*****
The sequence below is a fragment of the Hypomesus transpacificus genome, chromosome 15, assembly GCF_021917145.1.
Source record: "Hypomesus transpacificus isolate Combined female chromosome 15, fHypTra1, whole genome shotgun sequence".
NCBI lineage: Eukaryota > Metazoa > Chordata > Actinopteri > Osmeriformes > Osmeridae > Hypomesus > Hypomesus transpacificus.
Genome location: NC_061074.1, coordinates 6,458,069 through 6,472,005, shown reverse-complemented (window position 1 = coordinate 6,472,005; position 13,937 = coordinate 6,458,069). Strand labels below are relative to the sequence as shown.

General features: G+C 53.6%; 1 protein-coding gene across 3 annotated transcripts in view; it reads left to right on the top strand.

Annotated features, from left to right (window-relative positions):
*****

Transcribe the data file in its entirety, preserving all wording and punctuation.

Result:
The sequence below is a fragment of the Hypomesus transpacificus genome, chromosome 15, assembly GCF_021917145.1.
Source record: "Hypomesus transpacificus isolate Combined female chromosome 15, fHypTra1, whole genome shotgun sequence".
NCBI lineage: Eukaryota > Metazoa > Chordata > Actinopteri > Osmeriformes > Osmeridae > Hypomesus > Hypomesus transpacificus.
Genome location: NC_061074.1, coordinates 6,458,069 through 6,472,005, shown reverse-complemented (window position 1 = coordinate 6,472,005; position 13,937 = coordinate 6,458,069). Strand labels below are relative to the sequence as shown.

General features: G+C 53.6%; 1 protein-coding gene across 3 annotated transcripts in view; it reads left to right on the top strand.

Annotated features, from left to right (window-relative positions):